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Chin Weng Keong_Saatchi Arachnid

Meet Saatchi & Saatchi Arachnid’s Chin Weng Keong

Since flunking law school and stumbling into advertising, managing director of Saatchi & Saatchi Arachnid, Chin Weng Keong has carved a name in the Malaysian, as well as Asian industry after building Arachnid from scratch.

Since the agency’s well-publicised acquisition by Saatchi & Saatchi in 2012, the agency has done well for itself. Advertising + Marketing talks to Chin on his leadership philosophy, managing talent and what’s wrong with the industry’s manic love for scam in awards.

Describe your management style

Pretty intense as I try to unconditionally uphold the highest expectations at all times and to always do the right thing, not what’s most convenient, face-saving or profitable. It’s all about whether we are doing the best work possible in any given circumstance. I’m not keen on protocol and hierarchy.

I dislike people calling me “boss” and will threaten to call them “employee” if they don’t stop. I believe in nothing else than meritorious career advancement and will quash any attempts at advancement through politics. So yeah… pretty intense but I’m also just a regular, somewhat introverted guy who just wants to hang out with like-minded people and enjoy stuff. It’s spilled over into our culture – we don’t take ourselves seriously but when it comes to work that best serves our clients… that’s something we’re super intense about.

Career path

My advertising career started while going through law school (which I later unceremoniously flunked), working as a freelance copywriter in a small local agency. I was a complete green-horn and thought that writing leaflets, flyers and a commemorative coffee table book for CHOGM was the bomb!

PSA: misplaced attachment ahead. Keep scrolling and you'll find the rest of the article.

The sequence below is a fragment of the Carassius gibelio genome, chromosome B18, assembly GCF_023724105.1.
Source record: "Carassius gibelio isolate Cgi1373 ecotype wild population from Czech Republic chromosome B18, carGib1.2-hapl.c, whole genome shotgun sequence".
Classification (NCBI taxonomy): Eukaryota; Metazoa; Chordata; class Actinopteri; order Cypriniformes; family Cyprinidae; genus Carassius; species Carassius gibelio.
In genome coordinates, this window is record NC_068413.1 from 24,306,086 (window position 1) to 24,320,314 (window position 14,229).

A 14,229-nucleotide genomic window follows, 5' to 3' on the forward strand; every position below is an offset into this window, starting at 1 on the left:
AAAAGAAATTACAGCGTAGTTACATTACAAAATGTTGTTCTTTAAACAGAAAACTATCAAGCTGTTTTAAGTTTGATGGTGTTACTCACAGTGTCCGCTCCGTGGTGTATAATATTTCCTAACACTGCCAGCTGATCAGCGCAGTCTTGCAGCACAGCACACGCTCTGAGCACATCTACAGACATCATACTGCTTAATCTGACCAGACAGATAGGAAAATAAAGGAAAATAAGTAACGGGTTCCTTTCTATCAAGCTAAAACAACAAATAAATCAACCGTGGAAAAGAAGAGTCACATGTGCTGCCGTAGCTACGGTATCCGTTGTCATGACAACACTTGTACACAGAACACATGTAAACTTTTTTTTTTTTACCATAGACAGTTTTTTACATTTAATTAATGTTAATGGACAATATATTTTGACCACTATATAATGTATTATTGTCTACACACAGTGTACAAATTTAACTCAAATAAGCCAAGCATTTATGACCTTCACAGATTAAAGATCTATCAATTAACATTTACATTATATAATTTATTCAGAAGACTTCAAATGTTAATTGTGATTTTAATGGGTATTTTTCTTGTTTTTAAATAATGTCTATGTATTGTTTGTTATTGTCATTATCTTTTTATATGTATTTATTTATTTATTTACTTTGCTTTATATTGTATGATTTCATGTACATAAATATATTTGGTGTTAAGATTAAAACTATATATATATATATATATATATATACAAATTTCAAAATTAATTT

I then decided to quit law having found my calling and found my way into a freelance copywriter job at JWT (which I was willing to accept no pay for, but luckily there was a small allowance involved), which became full-time employment before leaving as creative group head in 1996 to start up Arachnid which I’ve been running ever since.

In the early days we had one employee – myself – account manager, art director, copywriter, programmer, tea lady all rolled into one sleep-deprived, hideous package. Because I started with RM3 capital, the luxury of hiring help only came about from organic growth which we have been really fortunate with, never having borrowed a single sen nor having run any year at a loss or laid off anyone despite all sorts of economic challenges.

Your first job?

First job ever was part-time banquet waitering in Shangri-La Hotel… I truly suck at deboning a pomfret in front of impatient, hungry diners and so I did the world a great service by not pursuing this. While in law school I also interned as a legal clerk which further convinced me I would be a terrible lawyer too. In any case I had wanted to be in advertising for quite a number of years prior, but not coming from a rich family with funds to study marketing communications overseas nor the academic results to do so on a scholarship, reading law locally on an external programme seemed like a sensible, substantial, yet affordable thing to do.

Who was the mentor who most influenced you and why?

I’ve had so many mentors it’s hard to single out the most influential one.